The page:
With the initial positioning, whilst the P4 track sounded good, the D40’s extra bass-end and wider polar pattern helped the track to sound a lot fuller than the P4 recording. Moving the mics to a position between the centre and edge of the speaker evened things up significantly. It’s a position where there is more bass and less treble produced, and unlike the 45° position, the P4 was picking up al the bass-end present, whereas its tighter polar pattern meant it would be picking up far less from the cone when angled, and the slightly brighter sound of the P4 meant that it made up for the extra treble picked up off-axis by the D40. There was nothing here that a bit of EQ couldn’t compensate for.

So, whilst AKG promote the D40 as both a recording a stage mic, for me it really isn’t going to work on stage. The wide polar pattern means that it’s going to be very prone to feedback, and if used on toms, it’s also going to be picking up a lot of sound from the cymbals. If you are miking up the toms then you’ve almost certainly going to be using overheads as well on the kit, which could mean that the sound becomes too cymbal-heavy. Also, I feel that the handling noise is too excessive to allow rim mounting, so you’ll need to stand-mount the mic.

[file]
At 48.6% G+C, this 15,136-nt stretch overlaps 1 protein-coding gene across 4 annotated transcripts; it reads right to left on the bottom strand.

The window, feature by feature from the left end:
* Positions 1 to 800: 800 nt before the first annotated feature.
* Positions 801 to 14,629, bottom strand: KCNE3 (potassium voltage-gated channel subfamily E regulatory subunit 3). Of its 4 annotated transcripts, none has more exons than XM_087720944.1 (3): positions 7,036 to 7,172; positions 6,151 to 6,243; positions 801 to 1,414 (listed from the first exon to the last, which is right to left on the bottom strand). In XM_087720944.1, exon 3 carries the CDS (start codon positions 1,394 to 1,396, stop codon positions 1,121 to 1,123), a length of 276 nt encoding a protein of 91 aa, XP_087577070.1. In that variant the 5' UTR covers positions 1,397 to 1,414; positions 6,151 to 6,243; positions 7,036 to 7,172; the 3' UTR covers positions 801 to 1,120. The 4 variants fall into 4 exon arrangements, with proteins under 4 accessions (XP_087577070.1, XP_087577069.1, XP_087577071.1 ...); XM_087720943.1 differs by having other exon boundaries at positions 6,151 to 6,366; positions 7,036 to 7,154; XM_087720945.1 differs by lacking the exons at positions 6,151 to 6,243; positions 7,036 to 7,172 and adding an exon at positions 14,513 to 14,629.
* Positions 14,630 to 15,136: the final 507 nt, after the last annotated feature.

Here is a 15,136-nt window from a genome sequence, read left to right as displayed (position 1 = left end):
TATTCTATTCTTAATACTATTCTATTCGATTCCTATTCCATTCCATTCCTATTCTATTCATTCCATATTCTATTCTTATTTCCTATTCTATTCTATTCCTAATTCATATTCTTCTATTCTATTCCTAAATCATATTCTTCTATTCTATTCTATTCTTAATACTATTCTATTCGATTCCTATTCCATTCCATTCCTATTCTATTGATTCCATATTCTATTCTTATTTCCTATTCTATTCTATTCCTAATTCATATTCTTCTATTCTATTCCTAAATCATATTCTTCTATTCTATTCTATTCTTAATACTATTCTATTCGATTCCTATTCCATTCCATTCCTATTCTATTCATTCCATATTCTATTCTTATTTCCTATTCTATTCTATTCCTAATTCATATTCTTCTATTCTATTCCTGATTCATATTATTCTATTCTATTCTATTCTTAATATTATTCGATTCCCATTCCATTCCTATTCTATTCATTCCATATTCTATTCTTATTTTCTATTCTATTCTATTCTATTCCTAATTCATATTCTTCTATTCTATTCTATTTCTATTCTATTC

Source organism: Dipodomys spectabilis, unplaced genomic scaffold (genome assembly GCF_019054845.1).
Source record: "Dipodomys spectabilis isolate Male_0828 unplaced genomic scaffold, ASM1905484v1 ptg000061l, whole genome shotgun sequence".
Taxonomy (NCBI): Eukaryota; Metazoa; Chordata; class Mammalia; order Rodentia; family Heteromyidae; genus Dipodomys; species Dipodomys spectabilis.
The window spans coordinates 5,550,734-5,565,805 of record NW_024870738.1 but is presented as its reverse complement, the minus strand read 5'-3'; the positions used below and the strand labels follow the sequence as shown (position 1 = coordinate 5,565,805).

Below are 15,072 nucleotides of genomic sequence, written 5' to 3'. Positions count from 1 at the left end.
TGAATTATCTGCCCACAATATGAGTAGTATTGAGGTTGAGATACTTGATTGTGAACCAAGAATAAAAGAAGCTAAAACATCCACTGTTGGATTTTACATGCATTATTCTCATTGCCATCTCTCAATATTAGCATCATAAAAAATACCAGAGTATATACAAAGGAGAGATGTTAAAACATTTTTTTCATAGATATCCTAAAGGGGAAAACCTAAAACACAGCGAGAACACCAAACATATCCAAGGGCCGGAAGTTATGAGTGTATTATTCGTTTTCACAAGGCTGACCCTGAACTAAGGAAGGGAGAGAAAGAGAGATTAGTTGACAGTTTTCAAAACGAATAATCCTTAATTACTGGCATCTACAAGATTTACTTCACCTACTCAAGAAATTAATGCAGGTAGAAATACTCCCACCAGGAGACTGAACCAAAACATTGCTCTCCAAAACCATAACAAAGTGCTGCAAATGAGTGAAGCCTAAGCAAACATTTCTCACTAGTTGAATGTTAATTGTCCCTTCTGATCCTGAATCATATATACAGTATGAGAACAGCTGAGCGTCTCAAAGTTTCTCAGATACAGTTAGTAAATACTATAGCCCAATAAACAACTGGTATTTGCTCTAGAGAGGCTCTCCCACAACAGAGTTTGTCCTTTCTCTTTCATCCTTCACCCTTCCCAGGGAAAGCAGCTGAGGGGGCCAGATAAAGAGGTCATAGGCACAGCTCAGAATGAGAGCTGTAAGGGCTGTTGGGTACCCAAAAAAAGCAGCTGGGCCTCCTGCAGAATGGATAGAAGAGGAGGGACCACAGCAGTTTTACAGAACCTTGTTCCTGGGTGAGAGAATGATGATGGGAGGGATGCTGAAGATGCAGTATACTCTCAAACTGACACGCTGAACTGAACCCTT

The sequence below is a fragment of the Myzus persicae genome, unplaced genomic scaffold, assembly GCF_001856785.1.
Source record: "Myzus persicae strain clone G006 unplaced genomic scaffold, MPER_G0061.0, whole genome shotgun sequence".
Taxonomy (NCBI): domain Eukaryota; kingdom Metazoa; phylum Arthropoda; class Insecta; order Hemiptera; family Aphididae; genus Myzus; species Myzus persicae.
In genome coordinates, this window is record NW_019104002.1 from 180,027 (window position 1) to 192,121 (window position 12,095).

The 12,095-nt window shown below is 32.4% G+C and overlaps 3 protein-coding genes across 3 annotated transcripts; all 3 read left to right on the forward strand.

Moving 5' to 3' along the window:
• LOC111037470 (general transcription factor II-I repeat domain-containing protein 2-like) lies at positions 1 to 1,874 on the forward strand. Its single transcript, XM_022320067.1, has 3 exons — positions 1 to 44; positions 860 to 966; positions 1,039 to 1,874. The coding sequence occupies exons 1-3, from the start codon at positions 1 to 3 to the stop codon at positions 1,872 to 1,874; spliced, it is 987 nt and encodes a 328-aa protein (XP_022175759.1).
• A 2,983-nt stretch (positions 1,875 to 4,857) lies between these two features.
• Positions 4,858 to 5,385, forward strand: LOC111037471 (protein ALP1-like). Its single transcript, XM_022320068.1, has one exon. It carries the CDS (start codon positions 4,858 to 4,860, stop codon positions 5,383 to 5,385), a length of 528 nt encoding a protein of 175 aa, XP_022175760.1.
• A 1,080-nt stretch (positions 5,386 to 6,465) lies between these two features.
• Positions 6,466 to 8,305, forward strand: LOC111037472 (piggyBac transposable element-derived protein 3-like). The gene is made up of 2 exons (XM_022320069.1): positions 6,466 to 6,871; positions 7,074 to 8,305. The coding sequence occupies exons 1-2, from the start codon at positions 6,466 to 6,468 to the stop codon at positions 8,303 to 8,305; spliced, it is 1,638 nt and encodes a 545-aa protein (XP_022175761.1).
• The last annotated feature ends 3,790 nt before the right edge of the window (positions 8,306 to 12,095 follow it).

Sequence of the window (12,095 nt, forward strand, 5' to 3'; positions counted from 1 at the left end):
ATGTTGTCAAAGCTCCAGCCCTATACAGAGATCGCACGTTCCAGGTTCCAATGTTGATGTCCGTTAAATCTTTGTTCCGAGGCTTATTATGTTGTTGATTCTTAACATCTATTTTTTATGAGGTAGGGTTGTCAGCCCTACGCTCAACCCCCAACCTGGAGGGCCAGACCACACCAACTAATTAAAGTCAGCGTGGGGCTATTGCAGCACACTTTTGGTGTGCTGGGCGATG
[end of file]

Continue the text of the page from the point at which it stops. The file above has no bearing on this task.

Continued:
The P4 is promoted as a stage mic, but it can do a very good job of recording guitar if positioned sensibly. The lower level of bass picked up can also be useful in a busy mix, so the guitar doesn’t clash with the bass or kick. You might have to add a few dB of bass to beef the sound up on low pitched toms – but I haven’t got a kit handy to try them on to know exactly what they’d be like on those.

Ideally the P4 would have the extra bass of the D40; then it would be near-perfect. But as it is, it is still a very good mic, especially considering its low price, compact design, rugged construction (and you won’t knock the mic off its clip if you accidentally hit it with a drumstick when it’s doing tom or even snare duties).

The D40 is more of a disappointment given its extra cost over the P4. Yes, it has the slightly greater frequency range, and the extra bass does give that fuller sound, but the polar pattern does really limit its use to the studio, but even then, thought must be given to positioning to avoid excessive spill from other instruments. It’s not a true omni, so it’s off-axis sounds are going to be coloured to some degree.

So overall, a convincing win on points for the P4!